**2015**, 135, 34–63. [Google Scholar] [CrossRef] - Saputra, A.A.; Birk, C.; Song, C. Computation of three-dimensional fracture parameters at interface cracks and notches by the scaled boundary finite element method. Eng. Fract. Mech.
**2015**, 148, 213–242. [Google Scholar] [CrossRef] - Zambrano, O.A.; Coronado, J.J.; Rodríguez, S.A. Failure analysis of a bridge crane shaft. Case Stud. Eng. Fail. Anal.
**2014**, 2, 25–32. [Google Scholar] [CrossRef] - Fonte, M.; Duarte, P.; Anes, V.; Freitas, M.; Reis, L. On the assessment of fatigue life of marine diesel engine crankshafts. Eng. Fail. Anal.
**2015**, 56, 51–57. [Google Scholar] [CrossRef] - Tawancy, H.M.; Al-Hadhrami, L.M. Failure of a rear axle shaft of an automobile due to improper heat treatment. J. Fail. Anal. Prev.
**2013**, 13, 353–358. [Google Scholar] [CrossRef] - Bai, S.Z.; Hu, Y.P.; Zhang, H.L.; Zhou, S.W.; Jia, Y.J.; Li, G.X. Failure analysis of commercial vehicle crankshaft: A case study. Appl. Mech. Mater.
**2012**, 192, 78–82. [Google Scholar] [CrossRef] - Fuller, R.W.; Ehrgott, J.Q., Jr.; Heard, W.F.; Robert, S.D.; Stinson, R.D.; Solanki, K.; Horstemeyer, M.F. Failure analysis of AISI 304 stainless steel shaft. Eng. Fail. Anal.
**2008**, 15, 835–846. [Google Scholar] [CrossRef] - American Society for Testing and Materials (ASTM International). Metals Test Methods and Analytical Procedures; Annual BOOK of ASTM Standards; ASTM International: Baltimore, Maryland, MD, USA, 2005; Volume 03.01. [Google Scholar]
- Brnic, J.; Turkalj, G.; Canadija, M.; Lanc, D.; Krscanski, S. Responses of austenitic stainless steel American iron and steel institute (AISI) 303 (1.4305) subjected to different environmental conditions. J. Test. Eval.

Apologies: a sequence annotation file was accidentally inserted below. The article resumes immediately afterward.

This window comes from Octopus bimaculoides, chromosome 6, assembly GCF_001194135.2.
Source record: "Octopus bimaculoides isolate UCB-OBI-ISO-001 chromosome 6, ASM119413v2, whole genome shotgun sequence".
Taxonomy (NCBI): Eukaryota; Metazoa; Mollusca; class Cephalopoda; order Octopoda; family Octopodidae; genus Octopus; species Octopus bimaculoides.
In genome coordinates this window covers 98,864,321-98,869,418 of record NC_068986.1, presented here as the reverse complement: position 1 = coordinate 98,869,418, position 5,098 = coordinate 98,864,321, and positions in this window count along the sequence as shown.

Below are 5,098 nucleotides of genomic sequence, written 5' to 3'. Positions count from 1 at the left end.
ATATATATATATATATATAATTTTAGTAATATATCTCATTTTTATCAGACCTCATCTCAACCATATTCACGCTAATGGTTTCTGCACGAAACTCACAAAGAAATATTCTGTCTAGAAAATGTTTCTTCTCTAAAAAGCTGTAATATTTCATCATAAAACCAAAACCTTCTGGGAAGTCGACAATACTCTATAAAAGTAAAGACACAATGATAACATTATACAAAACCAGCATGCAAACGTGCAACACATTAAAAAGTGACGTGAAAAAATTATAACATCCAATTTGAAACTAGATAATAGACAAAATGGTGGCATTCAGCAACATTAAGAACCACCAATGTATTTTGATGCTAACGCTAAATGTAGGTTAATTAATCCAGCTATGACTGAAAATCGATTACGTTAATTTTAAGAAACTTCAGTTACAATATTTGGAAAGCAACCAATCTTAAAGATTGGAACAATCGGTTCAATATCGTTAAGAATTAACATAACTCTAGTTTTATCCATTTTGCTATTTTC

**2012**, 40, 319–328. [Google Scholar] [CrossRef] - Brnic, J.; Turkalj, G.; Canadija, M.; Lanc, D.; Brcic, M. Study of the effects of high temperatures on the engineering properties of steel 42CrMo4. High Temp. Mater. Proc.
**2015**, 34, 27–34. [Google Scholar] [CrossRef] - Roberts, R.; Newton, C. Interpretive Report on Small Scale Test Correlations with K
_{Ic} Data; Welding Research Council Bulletin: New York, NY, USA, 1981; pp. 1–16. [Google Scholar] - Rice, J.R. A path independent integral and the approximate analysis of strain concentration by notches and cracks. J. Appl. Mech.
**1968**, 35, 379–386. [Google Scholar] [CrossRef] - Cherepanov, G.P. The propagation of cracks in a continuous medium. J. Appl. Math. Mech.
**1967**, 31, 503–512. [Google Scholar] [CrossRef] - Mohammadi, S. Extended finite element method; Blackwell Publishing: Singapore, 2008; pp. 56–58. [Google Scholar]
- Vukelic, G.; Brnic, J. Prediction of fracture behavior of 20MnCr5 and S275JR steel based on numerical crack driving force assessment. J. Mater. Civ. Eng.
**2015**, 27, 14132–14132(6). [Google Scholar] [CrossRef] - Narasaiah, N.; Tarafder, S.; Sivaprasad, S. Effect of crack depth on fracture toughness of 20MnMoNi55 pressure vessel steel. Mater. Sci. Eng. A
**2010**, 527, 2408–2411. [Google Scholar] [CrossRef]

© 2016 by the authors; licensee MDPI, Basel, Switzerland. This article is an open access article distributed under the terms and conditions of the Creative Commons by Attribution (CC-BY) license (http://creativecommons.org/licenses/by/4.0/).